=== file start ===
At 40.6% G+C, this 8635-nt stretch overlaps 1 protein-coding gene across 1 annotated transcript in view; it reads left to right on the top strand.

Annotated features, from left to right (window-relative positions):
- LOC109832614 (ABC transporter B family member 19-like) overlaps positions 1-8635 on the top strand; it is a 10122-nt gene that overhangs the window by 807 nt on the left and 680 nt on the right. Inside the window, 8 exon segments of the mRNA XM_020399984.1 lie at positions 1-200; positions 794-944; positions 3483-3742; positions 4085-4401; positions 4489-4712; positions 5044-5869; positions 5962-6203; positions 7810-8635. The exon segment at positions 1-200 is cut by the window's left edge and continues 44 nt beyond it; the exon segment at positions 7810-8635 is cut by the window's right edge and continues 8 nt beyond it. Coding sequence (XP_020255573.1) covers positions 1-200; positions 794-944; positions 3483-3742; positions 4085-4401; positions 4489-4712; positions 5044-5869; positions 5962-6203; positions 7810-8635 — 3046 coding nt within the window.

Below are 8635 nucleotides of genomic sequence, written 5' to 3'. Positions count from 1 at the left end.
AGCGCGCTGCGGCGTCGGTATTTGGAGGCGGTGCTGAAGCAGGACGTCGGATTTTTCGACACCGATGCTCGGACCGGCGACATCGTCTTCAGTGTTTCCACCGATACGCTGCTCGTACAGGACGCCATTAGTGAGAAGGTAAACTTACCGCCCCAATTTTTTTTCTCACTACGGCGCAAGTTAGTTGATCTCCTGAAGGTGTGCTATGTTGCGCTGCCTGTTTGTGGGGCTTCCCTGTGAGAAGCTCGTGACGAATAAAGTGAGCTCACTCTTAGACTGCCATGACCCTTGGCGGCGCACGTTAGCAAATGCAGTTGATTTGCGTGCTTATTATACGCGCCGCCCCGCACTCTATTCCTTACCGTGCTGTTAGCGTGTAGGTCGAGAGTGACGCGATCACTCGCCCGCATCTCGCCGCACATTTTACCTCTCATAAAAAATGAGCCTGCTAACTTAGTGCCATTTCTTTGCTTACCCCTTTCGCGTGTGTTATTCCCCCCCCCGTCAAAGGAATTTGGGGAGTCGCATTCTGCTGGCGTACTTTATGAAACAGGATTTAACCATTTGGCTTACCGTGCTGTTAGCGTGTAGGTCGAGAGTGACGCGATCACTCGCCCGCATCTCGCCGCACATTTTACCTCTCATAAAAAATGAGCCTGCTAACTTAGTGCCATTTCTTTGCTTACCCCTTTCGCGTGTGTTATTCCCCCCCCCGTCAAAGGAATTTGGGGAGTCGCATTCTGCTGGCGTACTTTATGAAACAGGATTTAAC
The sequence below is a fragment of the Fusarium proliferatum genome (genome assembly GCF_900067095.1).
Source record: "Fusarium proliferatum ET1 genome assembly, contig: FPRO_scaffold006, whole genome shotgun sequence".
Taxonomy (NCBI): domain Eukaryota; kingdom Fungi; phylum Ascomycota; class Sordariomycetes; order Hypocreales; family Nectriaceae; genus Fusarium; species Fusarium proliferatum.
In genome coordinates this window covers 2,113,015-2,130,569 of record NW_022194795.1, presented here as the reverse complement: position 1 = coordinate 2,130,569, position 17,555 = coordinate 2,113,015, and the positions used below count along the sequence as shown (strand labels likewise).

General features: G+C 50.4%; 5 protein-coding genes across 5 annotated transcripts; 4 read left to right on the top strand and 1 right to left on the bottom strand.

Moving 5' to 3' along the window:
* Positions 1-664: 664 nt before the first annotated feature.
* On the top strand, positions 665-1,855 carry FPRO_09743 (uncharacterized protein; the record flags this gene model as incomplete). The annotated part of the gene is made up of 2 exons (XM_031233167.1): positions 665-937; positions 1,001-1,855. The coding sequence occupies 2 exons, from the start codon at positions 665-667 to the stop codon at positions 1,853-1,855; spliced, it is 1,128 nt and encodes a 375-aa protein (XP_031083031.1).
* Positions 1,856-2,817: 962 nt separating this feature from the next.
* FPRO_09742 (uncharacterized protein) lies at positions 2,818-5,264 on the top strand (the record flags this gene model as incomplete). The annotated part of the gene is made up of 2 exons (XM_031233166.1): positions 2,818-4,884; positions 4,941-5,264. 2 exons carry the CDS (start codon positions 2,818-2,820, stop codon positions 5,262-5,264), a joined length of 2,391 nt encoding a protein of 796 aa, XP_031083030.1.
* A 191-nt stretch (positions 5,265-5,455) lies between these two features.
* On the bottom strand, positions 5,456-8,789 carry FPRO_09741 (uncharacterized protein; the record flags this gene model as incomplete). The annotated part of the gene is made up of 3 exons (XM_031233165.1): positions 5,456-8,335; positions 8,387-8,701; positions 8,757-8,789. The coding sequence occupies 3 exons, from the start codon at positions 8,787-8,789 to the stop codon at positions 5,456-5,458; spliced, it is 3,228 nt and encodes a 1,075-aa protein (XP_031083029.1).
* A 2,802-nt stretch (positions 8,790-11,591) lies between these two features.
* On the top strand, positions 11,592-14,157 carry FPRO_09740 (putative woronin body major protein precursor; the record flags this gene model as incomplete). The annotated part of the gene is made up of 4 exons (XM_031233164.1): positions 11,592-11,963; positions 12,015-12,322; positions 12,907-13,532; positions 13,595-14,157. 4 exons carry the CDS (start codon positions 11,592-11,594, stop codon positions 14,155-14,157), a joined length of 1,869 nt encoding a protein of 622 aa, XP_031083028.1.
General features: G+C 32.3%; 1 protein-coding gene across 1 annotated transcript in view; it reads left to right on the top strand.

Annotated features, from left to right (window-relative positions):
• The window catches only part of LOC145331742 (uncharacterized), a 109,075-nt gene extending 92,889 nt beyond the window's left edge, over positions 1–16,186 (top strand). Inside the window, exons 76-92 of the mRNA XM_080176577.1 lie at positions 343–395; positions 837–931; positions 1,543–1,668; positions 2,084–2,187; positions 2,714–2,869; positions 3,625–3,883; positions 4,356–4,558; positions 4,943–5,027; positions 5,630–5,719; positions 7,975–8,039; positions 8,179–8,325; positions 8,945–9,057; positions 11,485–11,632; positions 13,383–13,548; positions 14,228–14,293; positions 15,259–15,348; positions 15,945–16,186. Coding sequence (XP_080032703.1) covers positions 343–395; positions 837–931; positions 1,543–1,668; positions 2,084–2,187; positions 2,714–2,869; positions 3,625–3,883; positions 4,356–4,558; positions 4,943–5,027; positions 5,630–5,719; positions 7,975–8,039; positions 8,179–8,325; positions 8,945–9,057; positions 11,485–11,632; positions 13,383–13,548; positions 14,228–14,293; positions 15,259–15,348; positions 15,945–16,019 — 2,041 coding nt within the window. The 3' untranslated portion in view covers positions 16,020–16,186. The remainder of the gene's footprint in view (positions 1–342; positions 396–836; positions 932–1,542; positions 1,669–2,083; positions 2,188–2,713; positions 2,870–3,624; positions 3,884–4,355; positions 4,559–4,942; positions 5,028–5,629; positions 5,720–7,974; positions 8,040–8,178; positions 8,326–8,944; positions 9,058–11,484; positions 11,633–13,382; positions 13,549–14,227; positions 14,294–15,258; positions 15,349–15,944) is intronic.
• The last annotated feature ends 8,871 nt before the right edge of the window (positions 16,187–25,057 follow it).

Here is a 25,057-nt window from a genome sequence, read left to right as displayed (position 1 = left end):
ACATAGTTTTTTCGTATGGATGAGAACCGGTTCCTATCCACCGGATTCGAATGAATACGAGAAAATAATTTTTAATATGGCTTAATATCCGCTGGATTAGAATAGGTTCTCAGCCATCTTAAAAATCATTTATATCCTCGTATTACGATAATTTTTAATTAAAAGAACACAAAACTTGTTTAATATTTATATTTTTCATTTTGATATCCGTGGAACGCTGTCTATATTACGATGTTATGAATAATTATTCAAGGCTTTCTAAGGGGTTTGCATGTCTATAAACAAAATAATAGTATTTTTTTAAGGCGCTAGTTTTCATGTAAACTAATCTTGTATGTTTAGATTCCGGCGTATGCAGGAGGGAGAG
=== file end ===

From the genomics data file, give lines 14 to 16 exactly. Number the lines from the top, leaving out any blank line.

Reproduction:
* Positions 1,856-2,817: 962 nt separating this feature from the next.
* FPRO_09742 (uncharacterized protein) lies at positions 2,818-5,264 on the top strand (the record flags this gene model as incomplete). The annotated part of the gene is made up of 2 exons (XM_031233166.1): positions 2,818-4,884; positions 4,941-5,264. 2 exons carry the CDS (start codon positions 2,818-2,820, stop codon positions 5,262-5,264), a joined length of 2,391 nt encoding a protein of 796 aa, XP_031083030.1.
* A 191-nt stretch (positions 5,265-5,455) lies between these two features.